Australian possum smashes record!
I have to admit to a liking for possums. Yes, I’m a New Zealander and over in kiwi land we don’t like these furry marsupials. They’re a pesky critter and last time I heard there were around 70 million possums in New Zealand. With 4 million or so people, that’s about 20 possums per New Zealander. In NZ, you can buy possum products, heck you can buy them online if you’re worried about possums wreaking havoc on native bush and birds (yep, they do).
But in Australia, possums are almost a national treasure. They are protected under the provisions of various State laws because they are a native species and it’s quite common to have a possum or two hanging out in your backyard. Because I live in the bush, whenever I turn on the floodlights to illuminate the gum trees at night, dozens of eyes blink back at me (possums, not aliens!). I have a family of possums that live in a large, very beautiful gum tree, adjacent to our top storey balcony.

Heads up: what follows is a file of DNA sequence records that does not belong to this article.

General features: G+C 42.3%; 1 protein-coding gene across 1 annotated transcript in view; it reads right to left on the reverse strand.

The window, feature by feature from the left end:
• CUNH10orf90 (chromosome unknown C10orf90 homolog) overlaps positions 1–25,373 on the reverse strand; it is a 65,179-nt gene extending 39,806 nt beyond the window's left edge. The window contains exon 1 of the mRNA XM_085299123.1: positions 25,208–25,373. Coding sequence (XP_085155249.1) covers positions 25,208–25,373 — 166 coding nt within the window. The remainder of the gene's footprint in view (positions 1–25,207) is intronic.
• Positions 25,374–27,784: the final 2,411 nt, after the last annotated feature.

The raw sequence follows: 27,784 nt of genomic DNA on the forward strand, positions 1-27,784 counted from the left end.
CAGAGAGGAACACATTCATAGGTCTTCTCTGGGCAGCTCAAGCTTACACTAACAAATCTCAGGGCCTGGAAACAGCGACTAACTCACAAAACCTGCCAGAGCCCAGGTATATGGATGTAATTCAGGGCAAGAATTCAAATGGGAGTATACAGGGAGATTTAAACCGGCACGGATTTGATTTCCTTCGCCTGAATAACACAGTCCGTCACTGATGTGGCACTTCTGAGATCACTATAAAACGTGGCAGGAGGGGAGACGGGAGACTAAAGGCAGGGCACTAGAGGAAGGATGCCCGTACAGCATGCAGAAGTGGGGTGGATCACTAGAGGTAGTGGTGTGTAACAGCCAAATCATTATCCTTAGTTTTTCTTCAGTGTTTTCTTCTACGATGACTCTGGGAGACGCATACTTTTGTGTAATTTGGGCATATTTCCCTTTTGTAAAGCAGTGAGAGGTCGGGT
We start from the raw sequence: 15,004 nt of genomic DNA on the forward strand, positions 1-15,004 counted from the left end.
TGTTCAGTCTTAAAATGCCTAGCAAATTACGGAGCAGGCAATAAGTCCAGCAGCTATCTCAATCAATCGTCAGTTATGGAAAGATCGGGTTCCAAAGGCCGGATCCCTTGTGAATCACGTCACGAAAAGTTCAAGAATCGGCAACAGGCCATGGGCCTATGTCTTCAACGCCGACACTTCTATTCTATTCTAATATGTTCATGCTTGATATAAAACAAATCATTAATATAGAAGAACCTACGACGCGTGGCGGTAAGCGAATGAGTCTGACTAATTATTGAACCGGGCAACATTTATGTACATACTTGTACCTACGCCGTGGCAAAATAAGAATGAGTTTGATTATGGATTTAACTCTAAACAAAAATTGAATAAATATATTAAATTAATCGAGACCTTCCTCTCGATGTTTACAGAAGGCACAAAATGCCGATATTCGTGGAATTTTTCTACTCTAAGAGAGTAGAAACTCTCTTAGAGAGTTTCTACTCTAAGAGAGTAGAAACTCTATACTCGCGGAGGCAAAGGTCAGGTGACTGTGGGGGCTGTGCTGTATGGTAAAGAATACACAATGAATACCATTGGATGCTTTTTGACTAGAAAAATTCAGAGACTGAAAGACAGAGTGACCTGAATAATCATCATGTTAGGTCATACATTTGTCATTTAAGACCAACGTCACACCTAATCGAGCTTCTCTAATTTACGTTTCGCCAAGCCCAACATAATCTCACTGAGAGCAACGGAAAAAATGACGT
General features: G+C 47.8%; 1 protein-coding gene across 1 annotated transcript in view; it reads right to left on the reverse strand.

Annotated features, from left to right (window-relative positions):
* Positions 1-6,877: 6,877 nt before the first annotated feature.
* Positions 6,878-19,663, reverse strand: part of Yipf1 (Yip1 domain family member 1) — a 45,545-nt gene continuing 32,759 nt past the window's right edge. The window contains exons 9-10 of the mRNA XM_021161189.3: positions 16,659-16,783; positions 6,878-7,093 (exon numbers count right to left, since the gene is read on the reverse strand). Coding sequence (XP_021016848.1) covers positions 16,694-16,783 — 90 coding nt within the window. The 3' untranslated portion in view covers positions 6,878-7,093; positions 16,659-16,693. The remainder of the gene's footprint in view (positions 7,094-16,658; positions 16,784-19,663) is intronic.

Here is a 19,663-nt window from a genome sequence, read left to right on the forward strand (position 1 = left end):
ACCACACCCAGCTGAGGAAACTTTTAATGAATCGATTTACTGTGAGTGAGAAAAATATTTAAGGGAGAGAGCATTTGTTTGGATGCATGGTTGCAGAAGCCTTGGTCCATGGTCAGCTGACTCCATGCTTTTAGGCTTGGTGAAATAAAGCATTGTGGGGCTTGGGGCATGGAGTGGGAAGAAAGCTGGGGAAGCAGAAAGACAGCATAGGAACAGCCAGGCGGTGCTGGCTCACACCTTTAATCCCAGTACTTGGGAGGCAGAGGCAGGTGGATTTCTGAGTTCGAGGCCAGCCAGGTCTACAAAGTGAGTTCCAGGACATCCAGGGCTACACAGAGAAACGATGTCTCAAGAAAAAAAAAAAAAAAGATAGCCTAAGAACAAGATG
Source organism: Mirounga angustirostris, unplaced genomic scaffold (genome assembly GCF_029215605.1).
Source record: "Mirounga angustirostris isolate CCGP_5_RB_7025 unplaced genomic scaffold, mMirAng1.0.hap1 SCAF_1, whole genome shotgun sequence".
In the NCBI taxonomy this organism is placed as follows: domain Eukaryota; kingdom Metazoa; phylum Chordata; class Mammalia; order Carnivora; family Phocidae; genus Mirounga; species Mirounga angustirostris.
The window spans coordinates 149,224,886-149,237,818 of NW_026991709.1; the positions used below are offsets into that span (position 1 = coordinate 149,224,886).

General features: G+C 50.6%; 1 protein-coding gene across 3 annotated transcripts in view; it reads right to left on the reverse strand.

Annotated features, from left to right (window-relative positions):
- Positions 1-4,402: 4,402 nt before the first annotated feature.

So I’m rather proud of a particular Australian possum. New Scientist (no 2625, p20) has a report of an eastern pygmy possum (Cercartetus nanus) who stuffed itself full of food in a laboratory at the University of New England, Armidale, then curled up and promptly went to sleep for 367 days. A few mammals, such as squirrels, hibernate for up to six months and a western jumping mouse once konked out for 320 days.
But a little pygmy possum outdid the lot of them. And the little critter could also be considered the world’s first “green possum” because during its 367 day snooze, the possum used just one-fortieth of the energy it does when its awake and active. Clearly, the possum fraternity will do well when Australia is further in the grip of drought and food is less available. They’ll just curl up and wait it out.